Franklin Delano Roosevelt: The Bombing Of Pearl Harbor

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“Like a thunderbolt out of the blue”(Soga 1). Sofa used this quote to describe everything he was feeling. Many Japanese-Americans were punished for the bombing of Pearl Harbor. Franklin Delano Roosevelt (FDR), is one most known for the president being courageous and perhaps even one of the most astute political leaders that America witnessed. Everyone is amazed by one’s accomplishments, by one’s success, but everything someone does has a purpose. FDR was present for the Japanese-American Internment Camps as well as the Second World War. America and Japan were in great tension with each other; anyone could have suspected this happening, yet no one did anything. The Pearl Harbor attack of 1941 struck and war was declared. Since this point, things…show more content…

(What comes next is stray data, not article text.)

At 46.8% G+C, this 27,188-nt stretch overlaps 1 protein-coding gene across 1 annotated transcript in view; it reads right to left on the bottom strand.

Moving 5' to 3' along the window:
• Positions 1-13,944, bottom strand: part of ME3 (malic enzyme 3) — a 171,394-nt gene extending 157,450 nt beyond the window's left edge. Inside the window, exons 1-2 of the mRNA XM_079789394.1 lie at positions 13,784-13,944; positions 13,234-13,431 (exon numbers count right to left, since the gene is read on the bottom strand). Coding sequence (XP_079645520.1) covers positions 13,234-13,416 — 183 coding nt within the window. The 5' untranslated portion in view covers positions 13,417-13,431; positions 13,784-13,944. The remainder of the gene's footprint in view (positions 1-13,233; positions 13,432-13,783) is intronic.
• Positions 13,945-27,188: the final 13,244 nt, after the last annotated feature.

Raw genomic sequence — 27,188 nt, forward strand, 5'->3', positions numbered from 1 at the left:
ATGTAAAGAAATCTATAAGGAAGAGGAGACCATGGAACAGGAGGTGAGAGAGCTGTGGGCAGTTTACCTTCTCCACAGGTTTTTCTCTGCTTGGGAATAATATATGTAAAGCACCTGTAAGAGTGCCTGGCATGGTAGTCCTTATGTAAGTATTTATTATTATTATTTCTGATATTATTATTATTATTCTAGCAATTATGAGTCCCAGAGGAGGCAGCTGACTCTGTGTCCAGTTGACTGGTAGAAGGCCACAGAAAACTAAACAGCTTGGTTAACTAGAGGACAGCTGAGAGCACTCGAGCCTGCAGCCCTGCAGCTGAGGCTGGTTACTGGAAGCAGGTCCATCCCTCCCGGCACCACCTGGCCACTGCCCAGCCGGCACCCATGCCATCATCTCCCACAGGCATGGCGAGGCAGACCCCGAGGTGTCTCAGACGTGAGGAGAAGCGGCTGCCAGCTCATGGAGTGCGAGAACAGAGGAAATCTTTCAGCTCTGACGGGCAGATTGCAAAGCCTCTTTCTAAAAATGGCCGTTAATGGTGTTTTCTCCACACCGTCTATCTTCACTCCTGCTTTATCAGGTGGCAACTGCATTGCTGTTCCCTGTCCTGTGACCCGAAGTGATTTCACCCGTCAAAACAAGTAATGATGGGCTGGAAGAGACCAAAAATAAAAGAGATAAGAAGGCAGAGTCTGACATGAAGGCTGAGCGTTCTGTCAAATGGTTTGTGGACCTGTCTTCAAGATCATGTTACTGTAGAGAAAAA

The entire camp was guarded by armed soldiers. The center was crowded and built hastily, something that resembled German camps. However there was never a single shred of evidence that could indicate a trace of men, women, or children that were confined in the relocation centers had aided the enemy or planned to do so. The Japanese-American Internment Camps were considered glory to the German Camps. In Germany the largest Jewish Internment Camp was the Auschwitz. In this camp was where Elie Wiesel the author of ‘Night’ was taken. They would split and scatter the men from the women and children, that would remain the last time they would get to see each other. At the Japanese-Internment Camps, they could remain together. After they were separate the families in Germany, the guards would put the men through selection. They would pick out the men who were capable of working in the camp. If they would pass selection they would be exterminated in gas chamber, and later burned in the crematoriums. The guards would torture and torment the prisoners mercilessly. Over the time they would advance to another camp, where they would have to march a long, treacherous and hellish trail. The Japanese-Internment Camps were “Disneyland” compared to German Internment Camps. For meals, they ate bread, lunch meats, stew, and rice, and drank milk, tea, or water. The male internees were allowed to prepare meals and plant gardens. A family member who was interned Mrs. Hata said she was treated well by the guards, "...They didn 't beat us or harm us. We were just incarcerated." In Germany they would never have the luxuries they had here. The Japan-Amer. Camps would have housing lacked plumbing or cooking facilities, and some of the camps were in hot, dry and dusty locations. There was little privacy: both showers and latrines were open. Poor sanitation and inadequate food and medical care were common. The camps

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